A laptop on an ancient Greek grave marker?

Feb 08, 2016 1571
Published in Technology
The stele in question likely dates to about 100 BC and is held in the collection of the J. Paul Getty Museum in Malibu, California.
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It’s a typical funeral marker, depicting the deceased individual in a vibrant way, often, in the case of women, in a household scene. These stelai were carved in relief, and were almost always painted, although the painting doesn’t survive in most cases.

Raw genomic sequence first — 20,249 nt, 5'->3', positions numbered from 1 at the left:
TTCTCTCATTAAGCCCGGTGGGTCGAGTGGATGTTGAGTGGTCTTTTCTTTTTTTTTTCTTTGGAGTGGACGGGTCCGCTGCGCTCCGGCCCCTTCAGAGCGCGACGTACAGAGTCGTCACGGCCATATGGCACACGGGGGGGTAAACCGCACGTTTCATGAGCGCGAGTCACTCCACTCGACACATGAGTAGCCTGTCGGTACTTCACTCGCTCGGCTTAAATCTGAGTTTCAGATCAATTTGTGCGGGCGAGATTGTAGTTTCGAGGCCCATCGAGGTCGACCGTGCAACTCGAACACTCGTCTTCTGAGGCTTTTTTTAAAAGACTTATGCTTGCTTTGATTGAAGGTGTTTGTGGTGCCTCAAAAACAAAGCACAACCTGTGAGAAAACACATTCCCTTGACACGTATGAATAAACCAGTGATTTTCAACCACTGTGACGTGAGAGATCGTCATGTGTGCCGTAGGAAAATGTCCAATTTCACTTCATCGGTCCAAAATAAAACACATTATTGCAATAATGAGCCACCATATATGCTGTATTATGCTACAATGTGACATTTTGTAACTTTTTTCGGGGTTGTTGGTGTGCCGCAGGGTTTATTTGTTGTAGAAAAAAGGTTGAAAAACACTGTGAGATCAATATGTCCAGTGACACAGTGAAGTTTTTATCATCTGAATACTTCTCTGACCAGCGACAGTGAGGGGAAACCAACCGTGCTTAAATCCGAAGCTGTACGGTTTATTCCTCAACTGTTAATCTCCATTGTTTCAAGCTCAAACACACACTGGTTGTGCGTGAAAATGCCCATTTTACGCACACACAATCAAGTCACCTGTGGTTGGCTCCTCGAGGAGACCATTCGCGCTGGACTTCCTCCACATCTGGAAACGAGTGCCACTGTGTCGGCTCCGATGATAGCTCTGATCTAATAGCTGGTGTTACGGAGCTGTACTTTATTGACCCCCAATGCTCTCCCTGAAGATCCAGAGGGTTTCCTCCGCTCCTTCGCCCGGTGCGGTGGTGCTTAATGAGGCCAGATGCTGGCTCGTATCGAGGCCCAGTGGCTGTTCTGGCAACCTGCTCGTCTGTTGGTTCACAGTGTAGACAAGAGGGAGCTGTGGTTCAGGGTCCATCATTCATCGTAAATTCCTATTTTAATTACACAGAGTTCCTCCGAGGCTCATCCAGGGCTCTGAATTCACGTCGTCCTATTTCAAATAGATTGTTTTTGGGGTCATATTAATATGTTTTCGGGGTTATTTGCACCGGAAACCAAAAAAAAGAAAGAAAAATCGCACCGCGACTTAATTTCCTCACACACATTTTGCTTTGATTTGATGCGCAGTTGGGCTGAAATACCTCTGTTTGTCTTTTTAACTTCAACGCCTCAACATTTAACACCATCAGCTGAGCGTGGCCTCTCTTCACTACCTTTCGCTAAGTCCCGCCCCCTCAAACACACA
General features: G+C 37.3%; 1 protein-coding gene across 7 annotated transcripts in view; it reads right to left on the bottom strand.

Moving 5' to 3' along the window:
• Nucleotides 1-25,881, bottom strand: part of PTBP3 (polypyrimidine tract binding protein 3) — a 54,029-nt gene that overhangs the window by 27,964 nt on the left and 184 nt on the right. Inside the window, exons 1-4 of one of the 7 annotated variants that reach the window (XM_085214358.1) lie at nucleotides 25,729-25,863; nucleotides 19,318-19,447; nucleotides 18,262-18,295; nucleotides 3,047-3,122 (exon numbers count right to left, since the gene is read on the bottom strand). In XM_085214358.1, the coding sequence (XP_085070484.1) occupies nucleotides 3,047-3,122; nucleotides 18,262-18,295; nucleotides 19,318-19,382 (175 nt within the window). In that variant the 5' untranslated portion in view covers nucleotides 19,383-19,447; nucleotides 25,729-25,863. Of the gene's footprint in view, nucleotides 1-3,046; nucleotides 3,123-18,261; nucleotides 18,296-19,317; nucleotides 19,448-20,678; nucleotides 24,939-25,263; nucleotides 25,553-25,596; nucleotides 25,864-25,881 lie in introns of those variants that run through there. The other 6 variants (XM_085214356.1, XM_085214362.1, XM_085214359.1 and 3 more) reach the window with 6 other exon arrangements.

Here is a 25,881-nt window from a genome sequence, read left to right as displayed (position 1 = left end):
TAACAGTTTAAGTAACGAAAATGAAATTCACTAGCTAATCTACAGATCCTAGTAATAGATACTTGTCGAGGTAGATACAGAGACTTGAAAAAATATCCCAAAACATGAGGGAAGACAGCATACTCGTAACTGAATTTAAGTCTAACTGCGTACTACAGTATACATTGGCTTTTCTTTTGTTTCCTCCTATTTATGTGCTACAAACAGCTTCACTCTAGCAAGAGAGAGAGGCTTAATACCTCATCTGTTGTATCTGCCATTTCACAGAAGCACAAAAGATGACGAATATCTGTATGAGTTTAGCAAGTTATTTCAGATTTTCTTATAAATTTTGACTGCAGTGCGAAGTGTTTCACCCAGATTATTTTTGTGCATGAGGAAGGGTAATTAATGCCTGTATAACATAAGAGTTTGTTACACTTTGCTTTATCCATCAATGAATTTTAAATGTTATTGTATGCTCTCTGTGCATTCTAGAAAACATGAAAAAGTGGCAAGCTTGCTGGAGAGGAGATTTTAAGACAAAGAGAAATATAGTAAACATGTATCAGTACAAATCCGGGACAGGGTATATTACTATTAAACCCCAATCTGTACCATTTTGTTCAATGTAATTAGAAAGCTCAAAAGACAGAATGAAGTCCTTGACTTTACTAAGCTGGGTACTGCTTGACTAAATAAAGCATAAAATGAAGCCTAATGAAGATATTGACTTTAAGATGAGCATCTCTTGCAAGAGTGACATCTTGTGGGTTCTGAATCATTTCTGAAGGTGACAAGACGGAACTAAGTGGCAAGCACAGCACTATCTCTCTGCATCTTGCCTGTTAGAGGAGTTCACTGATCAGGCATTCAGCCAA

In this stele, a woman reclines on a chair and reaches to touch the lid of an object that is held by a girl whose hairstyle and clothes indicate she is a slave. This is a rather typical trope in funeral stelai, the image of a wealthy adult woman reaching to a servant, and may have reflected her family’s desire for her to retain her status into the afterlife. Other clues to her high status include her snake-bracelets and the elaborate nature of the chair she’s sitting on, which boasts lion-paw legs and eagle-shaped arms.
But what is the object the woman is touching? Many scholars say that it is a shallow chest, with some going so far as interpreting it as a jewelry box or as Pandora's box.